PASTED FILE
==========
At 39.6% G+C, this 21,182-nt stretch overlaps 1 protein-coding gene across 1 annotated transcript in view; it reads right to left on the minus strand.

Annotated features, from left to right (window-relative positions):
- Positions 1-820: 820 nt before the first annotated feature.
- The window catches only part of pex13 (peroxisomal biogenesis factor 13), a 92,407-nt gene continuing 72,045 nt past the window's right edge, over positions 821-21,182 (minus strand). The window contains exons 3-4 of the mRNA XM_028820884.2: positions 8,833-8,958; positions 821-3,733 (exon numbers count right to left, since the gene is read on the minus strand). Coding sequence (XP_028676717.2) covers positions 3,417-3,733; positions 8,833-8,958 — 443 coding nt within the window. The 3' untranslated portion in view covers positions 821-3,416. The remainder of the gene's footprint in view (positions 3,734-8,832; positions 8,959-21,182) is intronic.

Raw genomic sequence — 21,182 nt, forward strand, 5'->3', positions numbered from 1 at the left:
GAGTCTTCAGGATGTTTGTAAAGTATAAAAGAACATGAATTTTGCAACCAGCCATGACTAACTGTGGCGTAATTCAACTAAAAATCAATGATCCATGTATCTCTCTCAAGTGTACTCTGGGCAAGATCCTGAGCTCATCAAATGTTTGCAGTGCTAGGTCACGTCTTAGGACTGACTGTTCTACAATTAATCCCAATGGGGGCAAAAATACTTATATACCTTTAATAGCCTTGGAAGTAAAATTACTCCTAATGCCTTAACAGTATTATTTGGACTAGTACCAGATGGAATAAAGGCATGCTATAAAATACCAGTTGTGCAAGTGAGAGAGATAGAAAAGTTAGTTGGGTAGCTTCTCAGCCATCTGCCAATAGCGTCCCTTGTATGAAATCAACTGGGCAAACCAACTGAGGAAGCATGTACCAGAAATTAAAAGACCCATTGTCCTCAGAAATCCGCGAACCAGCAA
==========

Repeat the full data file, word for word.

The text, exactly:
At 39.6% G+C, this 21,182-nt stretch overlaps 1 protein-coding gene across 1 annotated transcript in view; it reads right to left on the minus strand.

Annotated features, from left to right (window-relative positions):
- Positions 1-820: 820 nt before the first annotated feature.
- The window catches only part of pex13 (peroxisomal biogenesis factor 13), a 92,407-nt gene continuing 72,045 nt past the window's right edge, over positions 821-21,182 (minus strand). The window contains exons 3-4 of the mRNA XM_028820884.2: positions 8,833-8,958; positions 821-3,733 (exon numbers count right to left, since the gene is read on the minus strand). Coding sequence (XP_028676717.2) covers positions 3,417-3,733; positions 8,833-8,958 — 443 coding nt within the window. The 3' untranslated portion in view covers positions 821-3,416. The remainder of the gene's footprint in view (positions 3,734-8,832; positions 8,959-21,182) is intronic.

Raw genomic sequence — 21,182 nt, forward strand, 5'->3', positions numbered from 1 at the left:
GAGTCTTCAGGATGTTTGTAAAGTATAAAAGAACATGAATTTTGCAACCAGCCATGACTAACTGTGGCGTAATTCAACTAAAAATCAATGATCCATGTATCTCTCTCAAGTGTACTCTGGGCAAGATCCTGAGCTCATCAAATGTTTGCAGTGCTAGGTCACGTCTTAGGACTGACTGTTCTACAATTAATCCCAATGGGGGCAAAAATACTTATATACCTTTAATAGCCTTGGAAGTAAAATTACTCCTAATGCCTTAACAGTATTATTTGGACTAGTACCAGATGGAATAAAGGCATGCTATAAAATACCAGTTGTGCAAGTGAGAGAGATAGAAAAGTTAGTTGGGTAGCTTCTCAGCCATCTGCCAATAGCGTCCCTTGTATGAAATCAACTGGGCAAACCAACTGAGGAAGCATGTACCAGAAATTAAAAGACCCATTGTCCTCAGAAATCCGCGAACCAGCAA